• Gilchrest B.A.
      Photoageing: mechanism, prevention and therapy.
      ). For example, essentially all progeroid syndromes result from the loss of function of proteins involved in DNA repair. These diseases include HGP, Werner syndrome, ataxia telangiectasia, xeroderma pigmentosum, and Cockayne syndrome (
      • Reddy K.K.
      • Gilchrest B.A.
      The molecular basis of cutaneous aging.
      ). The so-called longevity genes, whose overexpression extends the life span in lower species, encode proteins that reduce environmental stress from such factors as UV irradiation and oxidative damage. Cumulative DNA damage is likewise a well-documented consequence of repeated UV irradiation.
      Mechanisms of intrinsic aging and extrinsic aging, which is largely photoaging, thus appear to have substantial overlap and to prominently feature DNA damage. This is consistent with the widely accepted notion, first put forward in the 1960s by Leonard Hayflick, that aging at the cellular level, termed cell senescence, is Nature's safeguard against cumulative genomic damage, of which the most remarkable manifestation is malignancy (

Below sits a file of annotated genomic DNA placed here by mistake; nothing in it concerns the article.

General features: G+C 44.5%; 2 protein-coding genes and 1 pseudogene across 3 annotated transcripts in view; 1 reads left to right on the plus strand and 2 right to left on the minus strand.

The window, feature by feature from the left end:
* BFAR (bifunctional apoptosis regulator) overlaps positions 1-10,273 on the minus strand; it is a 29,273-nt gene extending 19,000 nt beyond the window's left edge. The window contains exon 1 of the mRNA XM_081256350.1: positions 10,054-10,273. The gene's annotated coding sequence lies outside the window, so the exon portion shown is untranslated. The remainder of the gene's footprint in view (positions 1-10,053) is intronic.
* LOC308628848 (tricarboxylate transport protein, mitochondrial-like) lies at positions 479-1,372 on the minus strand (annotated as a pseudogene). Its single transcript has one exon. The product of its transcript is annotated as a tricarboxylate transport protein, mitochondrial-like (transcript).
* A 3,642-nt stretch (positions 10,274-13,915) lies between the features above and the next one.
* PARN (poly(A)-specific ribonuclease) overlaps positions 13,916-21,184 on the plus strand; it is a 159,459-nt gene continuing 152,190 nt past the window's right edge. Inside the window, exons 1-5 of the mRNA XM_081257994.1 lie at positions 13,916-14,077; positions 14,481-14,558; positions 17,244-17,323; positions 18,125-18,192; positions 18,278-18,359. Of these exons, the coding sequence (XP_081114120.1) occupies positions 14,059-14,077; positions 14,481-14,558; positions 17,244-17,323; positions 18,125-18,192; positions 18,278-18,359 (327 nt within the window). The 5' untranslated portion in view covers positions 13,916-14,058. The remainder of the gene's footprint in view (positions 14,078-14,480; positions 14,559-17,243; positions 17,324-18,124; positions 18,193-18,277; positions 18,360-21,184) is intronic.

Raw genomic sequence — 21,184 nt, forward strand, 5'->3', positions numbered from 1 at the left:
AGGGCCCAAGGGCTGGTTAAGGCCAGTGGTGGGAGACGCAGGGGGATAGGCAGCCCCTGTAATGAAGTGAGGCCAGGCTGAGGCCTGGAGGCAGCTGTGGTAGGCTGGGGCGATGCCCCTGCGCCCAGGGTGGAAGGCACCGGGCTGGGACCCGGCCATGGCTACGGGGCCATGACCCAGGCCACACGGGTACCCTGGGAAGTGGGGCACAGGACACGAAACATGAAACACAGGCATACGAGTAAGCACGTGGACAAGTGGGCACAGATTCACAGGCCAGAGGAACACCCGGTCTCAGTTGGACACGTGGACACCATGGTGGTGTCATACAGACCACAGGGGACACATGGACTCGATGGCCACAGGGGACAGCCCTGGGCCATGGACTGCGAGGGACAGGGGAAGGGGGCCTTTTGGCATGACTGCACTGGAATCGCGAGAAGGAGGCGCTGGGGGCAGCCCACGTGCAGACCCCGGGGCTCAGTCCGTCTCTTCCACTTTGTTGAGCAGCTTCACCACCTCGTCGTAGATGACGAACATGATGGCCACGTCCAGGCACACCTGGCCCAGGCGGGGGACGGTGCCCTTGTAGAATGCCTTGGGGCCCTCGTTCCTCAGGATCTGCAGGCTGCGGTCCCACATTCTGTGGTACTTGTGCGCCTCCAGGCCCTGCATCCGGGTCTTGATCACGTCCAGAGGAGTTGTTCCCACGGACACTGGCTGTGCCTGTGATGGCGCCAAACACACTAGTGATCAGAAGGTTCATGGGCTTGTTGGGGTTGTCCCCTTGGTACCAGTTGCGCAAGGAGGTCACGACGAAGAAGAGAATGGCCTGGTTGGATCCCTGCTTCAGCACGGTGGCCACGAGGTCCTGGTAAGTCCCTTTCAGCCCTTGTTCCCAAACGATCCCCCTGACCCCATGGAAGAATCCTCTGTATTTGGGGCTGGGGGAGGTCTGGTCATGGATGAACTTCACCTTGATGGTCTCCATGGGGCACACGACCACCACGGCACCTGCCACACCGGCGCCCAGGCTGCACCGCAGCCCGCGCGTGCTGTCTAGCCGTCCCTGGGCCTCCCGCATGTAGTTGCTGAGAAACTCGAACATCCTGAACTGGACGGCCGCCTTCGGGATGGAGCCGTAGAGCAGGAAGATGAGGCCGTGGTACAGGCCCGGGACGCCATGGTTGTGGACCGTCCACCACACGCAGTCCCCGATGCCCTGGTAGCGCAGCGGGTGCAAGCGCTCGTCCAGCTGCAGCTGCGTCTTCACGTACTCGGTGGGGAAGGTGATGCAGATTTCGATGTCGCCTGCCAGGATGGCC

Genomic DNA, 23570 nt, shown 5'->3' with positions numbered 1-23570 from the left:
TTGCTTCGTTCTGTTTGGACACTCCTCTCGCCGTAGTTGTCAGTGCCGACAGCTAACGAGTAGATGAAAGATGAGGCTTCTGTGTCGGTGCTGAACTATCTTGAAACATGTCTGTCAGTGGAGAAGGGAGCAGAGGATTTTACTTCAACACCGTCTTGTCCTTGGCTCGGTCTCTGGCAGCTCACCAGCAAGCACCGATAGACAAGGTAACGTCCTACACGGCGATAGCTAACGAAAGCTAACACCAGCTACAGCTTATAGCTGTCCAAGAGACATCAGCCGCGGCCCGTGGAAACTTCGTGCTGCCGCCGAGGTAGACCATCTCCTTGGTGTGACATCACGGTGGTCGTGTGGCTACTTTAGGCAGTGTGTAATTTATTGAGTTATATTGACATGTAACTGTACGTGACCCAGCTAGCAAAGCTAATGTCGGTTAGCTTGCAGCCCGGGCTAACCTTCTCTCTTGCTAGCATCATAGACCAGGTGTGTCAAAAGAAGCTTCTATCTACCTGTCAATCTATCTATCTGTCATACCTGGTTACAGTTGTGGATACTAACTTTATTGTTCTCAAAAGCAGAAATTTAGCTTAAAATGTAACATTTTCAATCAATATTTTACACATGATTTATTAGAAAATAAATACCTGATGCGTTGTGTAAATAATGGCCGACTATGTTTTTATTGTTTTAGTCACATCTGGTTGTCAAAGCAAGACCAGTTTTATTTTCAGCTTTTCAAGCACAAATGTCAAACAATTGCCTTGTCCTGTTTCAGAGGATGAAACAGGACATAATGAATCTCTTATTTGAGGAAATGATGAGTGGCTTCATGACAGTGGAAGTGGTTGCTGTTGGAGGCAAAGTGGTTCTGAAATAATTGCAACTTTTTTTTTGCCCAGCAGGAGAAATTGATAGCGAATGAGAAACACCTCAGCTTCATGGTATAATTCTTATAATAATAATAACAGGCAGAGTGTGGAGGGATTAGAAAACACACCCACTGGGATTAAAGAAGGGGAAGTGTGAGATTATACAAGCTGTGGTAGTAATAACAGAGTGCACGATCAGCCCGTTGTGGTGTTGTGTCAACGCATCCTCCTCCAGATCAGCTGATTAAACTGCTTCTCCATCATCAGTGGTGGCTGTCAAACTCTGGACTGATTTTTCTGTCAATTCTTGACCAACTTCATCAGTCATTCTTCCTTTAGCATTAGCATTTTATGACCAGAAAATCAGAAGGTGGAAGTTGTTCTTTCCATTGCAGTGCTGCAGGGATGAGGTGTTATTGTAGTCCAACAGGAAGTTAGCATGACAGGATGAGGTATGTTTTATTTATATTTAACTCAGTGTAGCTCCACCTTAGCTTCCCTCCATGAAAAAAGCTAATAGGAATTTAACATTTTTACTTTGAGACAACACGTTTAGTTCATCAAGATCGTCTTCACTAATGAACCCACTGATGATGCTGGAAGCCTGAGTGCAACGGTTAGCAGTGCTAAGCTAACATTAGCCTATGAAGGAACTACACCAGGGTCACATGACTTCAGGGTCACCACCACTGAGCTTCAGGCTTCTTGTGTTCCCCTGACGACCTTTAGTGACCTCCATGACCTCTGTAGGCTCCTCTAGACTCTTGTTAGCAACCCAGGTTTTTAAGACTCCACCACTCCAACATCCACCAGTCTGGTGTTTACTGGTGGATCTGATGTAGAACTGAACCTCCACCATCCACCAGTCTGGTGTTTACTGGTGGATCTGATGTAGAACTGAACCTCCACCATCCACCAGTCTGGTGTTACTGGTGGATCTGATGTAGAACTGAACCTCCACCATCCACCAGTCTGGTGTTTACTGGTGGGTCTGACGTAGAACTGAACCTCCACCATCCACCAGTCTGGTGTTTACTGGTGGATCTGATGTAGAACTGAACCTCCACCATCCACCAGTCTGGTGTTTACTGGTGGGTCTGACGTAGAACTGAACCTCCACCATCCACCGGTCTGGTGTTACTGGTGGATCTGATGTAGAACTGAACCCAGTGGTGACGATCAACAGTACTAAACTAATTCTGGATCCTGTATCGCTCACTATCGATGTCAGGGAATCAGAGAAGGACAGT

• Campisi J.
      Replicative senescence: an old lives; tale?.
      ). Over the past two decades, great advances have been made in understanding the molecular mechanisms of cellular senescence and organism aging overall. Much of this work focuses on telomeres, the widely acknowledged ''biologic clock.''
      As DNA polymerase cannot replicate the final bases at chromosome ends, chromosomes shorten slightly with each round of cell division. After a finite number of cell divisions, related to passage of time in proliferative tissues and characteristically increased after injury, including after UV irradiation, telomeres shorten to a critical short length and, in the case of fibroblasts, the cell enters a perma-nently nondividing or senescent state (
      • Harley C.B.
      • Futcher A.B.
      • Greider C.W.
      Telomeres shorten during ageing of human fibroblasts.